Conclusion:Using pressurized fiberglass vessels as modular water quality control reactors in aquaculture recirculating systemsis proposed as a low cost effective way to eliminate nitrogen toxins. The origin and elimination of these toxins was described as part of a detailed description of the nitrogen cycle. While these vessels have application throughout the cycle, the focus here was the use of a vessel-denitrification reactor that uses a sulfur/shell substrate. This reactor technique is being employed with good success throughout the world.

            Extracted from:
            Save Money and Water the Way Aquariums Do
            Jim Murray
            Anyone have any experience with how this works?
            Not personally, but I've had a few customers who dabbled briefly with this stuff in the late 1990's ... IIRC, their experiences seemed to be much the same as Brian's. Dangerous nitrite fluctuations seemed to be an issue ( ... they were running wildly overstocked/overfed fish only systems ...). They seemed very satisfied with nitrate reduction, but were constantly complaining about the lack of convenient/appropriate/cheap sulfur sources.

            "When the going gets weird, the weird turn pro."
            Hunter S. Thompson


            • #7
              The H&S unit is basically a recirc filter like a Calcium Reactor, and you just do a slow drip back to the tank. Once I fiqured out about the Nitrite Production, and adjusted the output to compensate, It worked great. It is just not a product to throw on a tank and walk away, it does take a little trial and error to get the flow exact for your application.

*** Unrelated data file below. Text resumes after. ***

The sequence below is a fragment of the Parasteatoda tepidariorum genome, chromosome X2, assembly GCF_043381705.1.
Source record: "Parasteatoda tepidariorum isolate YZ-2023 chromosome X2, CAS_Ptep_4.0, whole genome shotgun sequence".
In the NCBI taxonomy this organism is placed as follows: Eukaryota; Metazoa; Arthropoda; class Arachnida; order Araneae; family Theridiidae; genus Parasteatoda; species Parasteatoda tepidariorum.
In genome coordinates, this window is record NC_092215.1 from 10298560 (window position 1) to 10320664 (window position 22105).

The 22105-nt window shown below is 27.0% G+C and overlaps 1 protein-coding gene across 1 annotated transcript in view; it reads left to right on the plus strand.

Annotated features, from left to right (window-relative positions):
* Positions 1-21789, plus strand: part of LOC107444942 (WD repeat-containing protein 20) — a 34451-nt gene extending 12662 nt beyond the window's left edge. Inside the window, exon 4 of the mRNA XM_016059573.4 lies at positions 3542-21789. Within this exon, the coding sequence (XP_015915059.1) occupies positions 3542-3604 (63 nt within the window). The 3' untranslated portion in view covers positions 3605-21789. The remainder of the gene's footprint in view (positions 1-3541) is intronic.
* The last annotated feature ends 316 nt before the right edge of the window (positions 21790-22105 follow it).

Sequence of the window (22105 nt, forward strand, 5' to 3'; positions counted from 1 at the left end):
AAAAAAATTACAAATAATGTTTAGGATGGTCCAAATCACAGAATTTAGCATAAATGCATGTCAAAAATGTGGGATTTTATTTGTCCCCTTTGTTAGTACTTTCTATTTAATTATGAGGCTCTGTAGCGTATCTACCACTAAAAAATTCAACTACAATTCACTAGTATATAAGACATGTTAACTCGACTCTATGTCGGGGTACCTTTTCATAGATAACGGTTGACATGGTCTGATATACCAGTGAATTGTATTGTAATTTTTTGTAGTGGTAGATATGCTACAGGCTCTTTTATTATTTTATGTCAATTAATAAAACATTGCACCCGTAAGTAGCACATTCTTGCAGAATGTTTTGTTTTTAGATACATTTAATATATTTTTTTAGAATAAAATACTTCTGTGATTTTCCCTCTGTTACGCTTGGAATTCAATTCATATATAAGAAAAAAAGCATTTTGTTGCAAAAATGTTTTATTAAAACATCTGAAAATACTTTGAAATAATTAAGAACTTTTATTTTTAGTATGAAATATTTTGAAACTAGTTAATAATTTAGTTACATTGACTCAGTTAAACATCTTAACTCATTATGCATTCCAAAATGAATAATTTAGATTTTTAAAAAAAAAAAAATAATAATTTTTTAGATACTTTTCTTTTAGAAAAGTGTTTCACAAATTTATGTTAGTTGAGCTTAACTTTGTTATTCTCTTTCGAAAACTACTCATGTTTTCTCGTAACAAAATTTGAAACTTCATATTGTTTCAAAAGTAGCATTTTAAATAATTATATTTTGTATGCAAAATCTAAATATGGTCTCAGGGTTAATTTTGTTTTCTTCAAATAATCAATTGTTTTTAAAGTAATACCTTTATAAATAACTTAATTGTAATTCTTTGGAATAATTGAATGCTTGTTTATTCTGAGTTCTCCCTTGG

No problem with the sulphur supply, I have over 20kg sitting here, and it is clean and 99+% pure.


              • #8
                A sulfur denitrator along with a rowaphos reactor was what I originally planned to use for my 400g tank before I decided to go with the more natural method of Zeovit instead.

                I think they are a good and convenient (compared to dosing ethanol) way to reduce nitrates, but redundant in a Zeo system.

                I was going to go with the Aquacare ADN 110

                400 gallon reef, Bubble King 300, I~Spin, 2 x 10,000K BLV 400W, 2 x 20,000K Radium 400W, 2 x 6,400K Osram 400W, Schuran Jetstream 1, AquaController Pro


                • #9
                  Thanks guys for the explanation. I know exactly what it is now. I remember seeing this on European Aq's but had no clue what its purpose was.

                  As orion said, it would be redundant if using ZEOvit. But it would definitely be nice to try out on the side with a test tank just to see what it does. Im always curious about everything.


                  • #10